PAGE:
Wilmington—from long and shoal approach to her proper port—was more difficult still to seal up effectually. There—long after every other port was closed—the desperate, but wary, sea-pigeon would evade the big and surly watcher on the coast. Light draught, narrow, low in the water, swift and painted black—these little steamers were commanded by men who knew every inch of coast; who knew equally that on them depended life and death—or more. With banked fires and scarce-turning wheels, they would drop down the Cape Fear, at night, to within a hundred yards of the looming blockade giant. Then, putting on all steam, they would rush by him, trusting to speed and surprise to elude pursuit and distract his aim—and ho! for the open sea.

This was a service of keen excitement and constant danger; demanding clear heads and iron nerves. Both were forthcoming, especially from navy volunteers; and many were "the hair-breadth 'scapes" that made the names of Maffit, Wilkinson and their confreres, household words among the rough sea-dogs of Wilmington.

Savannah suffered least of the fair Atlantic sisterhood, from the blockade. The early capture of her river forts blocked access to her wharves, almost effectually; though occasional steamers still slipped up to them. Yet, she was in such easy reach of her more open neighbors, as to reap part of the bad fruits with which they were so over-stocked.

These proud southern cities had ever been famed throughout the land, for purity, high tone and unyielding pride. At the first bugle-blast, their men had sprung to arms with one accord; and the best blood of Georgia and the Carolinas was poured out from Munson's Hill to Chickamauga. Their devoted women pinched themselves and stripped their homes, to aid the cause so sacred to them; and on the burning sand-hills of Charleston harbor, grandsire and grandson wrought side by side under blistering sun and galling fire alike!

How bitter, then, for those devoted and mourning cities to see their sacred places made mere marts; their cherished fame jeopardied by refuse stay-at-homes, or transient aliens; while vile speculation—ineffably greedy, when not boldly dishonest—smirched them with lowest vices of the lust for gain! Shot-riddled Charleston—exposed and devastated—invited nothing beyond the sterner business of money-getting. There, was offered neither the leisure nor safety for that growth of luxury and riotous living, which at one time possessed Wilmington.

Into that blockade mart would enter four ships to one at any other port; speculators of all grades and greediness flocked to meet them; and money was poured into the once-quiet town by the million. And, with tastes restricted elsewhere, these alien crowds reveled in foreign delicacies, edibles and liquors, of which every cargo was largely made up. The lowest attaché of a blockade-runner became a man of mark and lived in luxury; the people caught the infection and—where they could not follow—envied the fearful example set by the establishments of the "merchant princes."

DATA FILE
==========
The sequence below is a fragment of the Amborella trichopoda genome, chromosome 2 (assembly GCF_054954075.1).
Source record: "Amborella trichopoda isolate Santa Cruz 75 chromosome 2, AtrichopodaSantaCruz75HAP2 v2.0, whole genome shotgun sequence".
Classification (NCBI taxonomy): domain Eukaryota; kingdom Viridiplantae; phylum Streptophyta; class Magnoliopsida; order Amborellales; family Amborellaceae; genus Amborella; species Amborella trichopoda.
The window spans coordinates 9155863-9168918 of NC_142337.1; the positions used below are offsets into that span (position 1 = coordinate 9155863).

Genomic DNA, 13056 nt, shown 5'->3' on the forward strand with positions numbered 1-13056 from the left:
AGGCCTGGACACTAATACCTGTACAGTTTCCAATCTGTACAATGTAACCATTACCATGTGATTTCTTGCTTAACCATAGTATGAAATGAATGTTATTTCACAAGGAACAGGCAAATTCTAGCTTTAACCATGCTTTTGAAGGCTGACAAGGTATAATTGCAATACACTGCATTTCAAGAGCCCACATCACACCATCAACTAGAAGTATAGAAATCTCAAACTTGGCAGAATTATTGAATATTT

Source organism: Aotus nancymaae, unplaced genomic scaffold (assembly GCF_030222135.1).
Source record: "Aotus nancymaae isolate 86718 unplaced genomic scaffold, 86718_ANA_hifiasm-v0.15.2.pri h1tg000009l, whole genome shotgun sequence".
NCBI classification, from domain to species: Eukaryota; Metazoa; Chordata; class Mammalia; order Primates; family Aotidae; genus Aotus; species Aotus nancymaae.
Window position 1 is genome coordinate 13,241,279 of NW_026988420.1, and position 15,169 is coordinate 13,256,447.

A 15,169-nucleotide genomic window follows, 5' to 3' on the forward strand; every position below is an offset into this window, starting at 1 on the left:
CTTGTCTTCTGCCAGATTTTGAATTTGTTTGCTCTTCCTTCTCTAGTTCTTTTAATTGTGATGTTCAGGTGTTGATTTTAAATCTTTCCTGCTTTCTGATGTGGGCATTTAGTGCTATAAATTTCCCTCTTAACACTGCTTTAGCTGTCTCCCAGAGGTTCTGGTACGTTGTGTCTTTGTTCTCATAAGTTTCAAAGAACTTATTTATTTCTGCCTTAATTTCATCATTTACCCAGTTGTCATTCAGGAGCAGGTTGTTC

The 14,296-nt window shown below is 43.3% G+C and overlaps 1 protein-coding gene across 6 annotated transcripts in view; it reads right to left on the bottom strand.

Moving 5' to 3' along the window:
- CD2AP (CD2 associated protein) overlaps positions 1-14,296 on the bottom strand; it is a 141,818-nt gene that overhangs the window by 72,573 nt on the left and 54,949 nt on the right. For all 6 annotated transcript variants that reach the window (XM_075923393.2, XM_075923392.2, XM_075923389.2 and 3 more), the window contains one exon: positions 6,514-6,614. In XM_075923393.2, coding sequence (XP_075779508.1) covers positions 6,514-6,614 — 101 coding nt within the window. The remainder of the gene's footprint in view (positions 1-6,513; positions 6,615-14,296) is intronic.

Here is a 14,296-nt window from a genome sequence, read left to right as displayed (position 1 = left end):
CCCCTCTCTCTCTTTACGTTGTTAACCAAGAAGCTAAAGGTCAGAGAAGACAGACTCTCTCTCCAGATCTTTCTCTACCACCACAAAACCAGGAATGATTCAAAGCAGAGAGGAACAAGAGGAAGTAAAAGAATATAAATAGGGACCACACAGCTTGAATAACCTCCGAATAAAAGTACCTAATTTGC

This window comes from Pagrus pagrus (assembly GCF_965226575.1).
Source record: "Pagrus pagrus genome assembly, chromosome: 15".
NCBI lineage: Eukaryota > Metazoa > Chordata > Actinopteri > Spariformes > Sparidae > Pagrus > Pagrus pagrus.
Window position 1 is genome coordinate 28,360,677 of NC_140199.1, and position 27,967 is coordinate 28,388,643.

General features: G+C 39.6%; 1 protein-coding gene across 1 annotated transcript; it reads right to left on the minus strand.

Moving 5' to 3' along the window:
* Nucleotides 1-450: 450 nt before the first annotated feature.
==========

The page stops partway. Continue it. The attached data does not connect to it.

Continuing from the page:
Was it strange that the people of leaguered Richmond—that the worn hero starving in the trench at Petersburg—came to execrate those vampires fattening on their life-blood; came to regard the very name of blockade-runner as a stench and the government that leagued with it as a reproach? For strangely-colored exaggerations of luxury and license were brought away by visitors near the centers of the only commerce left. Well might the soul of the soldier—frying his scant ration of moldy bacon and grieving over still more scant supply at his distant home—wax wroth over stories of Southdown mutton, brought in ice from England; of dinners where the patés of Strasbourg and the fruits of the East were washed down with rare Champagne.

Bitter, indeed, it seemed, that—while he crawled, footsore and faint, to slake his thirst from the roadside pool—while the dear ones at home kept in shivering life with cornbread—degenerate southerners and foreign leeches reveled in luxury untold, from the very gain that caused such privation!

This misuse of that blockade-running—which strongly handled had proved such potent agency for good—bred infinite discontent in army and in people alike. That misdirection—and its twin, mismanagement of finance—aided to strangle prematurely the young giant they might have nourished into strength;—

"And the spirit of murder worked in the very means of life!"

But the Chinese-wall blockade was tripartite; not confined to closing of the ocean ports. Almost as damaging, in another regard, were the occupation of New Orleans, and the final stoppage of communication with the trans-Mississippi by the capture of Vicksburg.

The Heroic City had long been sole point of contact with the vast productive tracts, beyond the great river. The story were twice-told of a resistance—unequaled even by that at Charleston and beginning with first Union access to the river, by way of New Orleans. But, in May, '62, the combined fleets of Porter and Farragut from the South, and Davis from the North, rained shot and shell into the coveted town for six terrible weeks. Failing reduction, they withdrew on June 24th; leaving her banners inscribed—Vicksburg victrix!

In May of the next year, another concentration was made on the "key of the Mississippi;" General Grant marching his army one hundred and fifty miles from its base, to get in rear of Vicksburg and cut off its relief. The very audacity of this plan may blind the careless thinker to its bad generalship; especially in view of the success that at last crowned its projector's hammer-and-tongs style of tactics. His reckless and ill-handled assaults upon the strong works at Vicksburg—so freely criticised on his own side, by army and by press—were but preface of a volume, so bloodily written to the end before Petersburg.